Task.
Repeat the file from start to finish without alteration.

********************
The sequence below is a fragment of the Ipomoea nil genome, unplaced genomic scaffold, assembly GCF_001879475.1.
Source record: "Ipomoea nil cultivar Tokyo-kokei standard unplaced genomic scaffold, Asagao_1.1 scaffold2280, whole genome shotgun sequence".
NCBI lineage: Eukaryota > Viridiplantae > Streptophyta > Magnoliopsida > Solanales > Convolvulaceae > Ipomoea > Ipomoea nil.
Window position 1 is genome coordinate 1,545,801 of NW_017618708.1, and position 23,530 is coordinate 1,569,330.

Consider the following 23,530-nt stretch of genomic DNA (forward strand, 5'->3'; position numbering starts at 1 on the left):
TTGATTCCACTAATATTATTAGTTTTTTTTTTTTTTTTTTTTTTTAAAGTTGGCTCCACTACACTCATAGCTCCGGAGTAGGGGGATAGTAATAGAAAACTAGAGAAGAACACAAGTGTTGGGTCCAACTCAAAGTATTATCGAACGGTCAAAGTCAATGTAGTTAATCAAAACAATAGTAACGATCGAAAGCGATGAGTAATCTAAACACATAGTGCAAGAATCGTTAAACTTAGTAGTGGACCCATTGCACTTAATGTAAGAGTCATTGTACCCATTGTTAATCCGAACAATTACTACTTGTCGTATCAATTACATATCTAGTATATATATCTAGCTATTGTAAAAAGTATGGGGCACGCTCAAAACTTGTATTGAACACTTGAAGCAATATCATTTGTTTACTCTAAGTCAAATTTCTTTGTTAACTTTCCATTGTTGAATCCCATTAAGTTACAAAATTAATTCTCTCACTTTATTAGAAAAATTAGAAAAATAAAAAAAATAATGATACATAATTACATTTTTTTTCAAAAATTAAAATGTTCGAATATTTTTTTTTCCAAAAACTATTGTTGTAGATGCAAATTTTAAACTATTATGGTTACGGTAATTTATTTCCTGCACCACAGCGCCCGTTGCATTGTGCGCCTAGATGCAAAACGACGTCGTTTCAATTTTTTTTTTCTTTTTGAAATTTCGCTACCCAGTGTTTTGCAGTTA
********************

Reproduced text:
The sequence below is a fragment of the Ipomoea nil genome, unplaced genomic scaffold, assembly GCF_001879475.1.
Source record: "Ipomoea nil cultivar Tokyo-kokei standard unplaced genomic scaffold, Asagao_1.1 scaffold2280, whole genome shotgun sequence".
NCBI lineage: Eukaryota > Viridiplantae > Streptophyta > Magnoliopsida > Solanales > Convolvulaceae > Ipomoea > Ipomoea nil.
Window position 1 is genome coordinate 1,545,801 of NW_017618708.1, and position 23,530 is coordinate 1,569,330.

Consider the following 23,530-nt stretch of genomic DNA (forward strand, 5'->3'; position numbering starts at 1 on the left):
TTGATTCCACTAATATTATTAGTTTTTTTTTTTTTTTTTTTTTTTAAAGTTGGCTCCACTACACTCATAGCTCCGGAGTAGGGGGATAGTAATAGAAAACTAGAGAAGAACACAAGTGTTGGGTCCAACTCAAAGTATTATCGAACGGTCAAAGTCAATGTAGTTAATCAAAACAATAGTAACGATCGAAAGCGATGAGTAATCTAAACACATAGTGCAAGAATCGTTAAACTTAGTAGTGGACCCATTGCACTTAATGTAAGAGTCATTGTACCCATTGTTAATCCGAACAATTACTACTTGTCGTATCAATTACATATCTAGTATATATATCTAGCTATTGTAAAAAGTATGGGGCACGCTCAAAACTTGTATTGAACACTTGAAGCAATATCATTTGTTTACTCTAAGTCAAATTTCTTTGTTAACTTTCCATTGTTGAATCCCATTAAGTTACAAAATTAATTCTCTCACTTTATTAGAAAAATTAGAAAAATAAAAAAAATAATGATACATAATTACATTTTTTTTCAAAAATTAAAATGTTCGAATATTTTTTTTTCCAAAAACTATTGTTGTAGATGCAAATTTTAAACTATTATGGTTACGGTAATTTATTTCCTGCACCACAGCGCCCGTTGCATTGTGCGCCTAGATGCAAAACGACGTCGTTTCAATTTTTTTTTTCTTTTTGAAATTTCGCTACCCAGTGTTTTGCAGTTA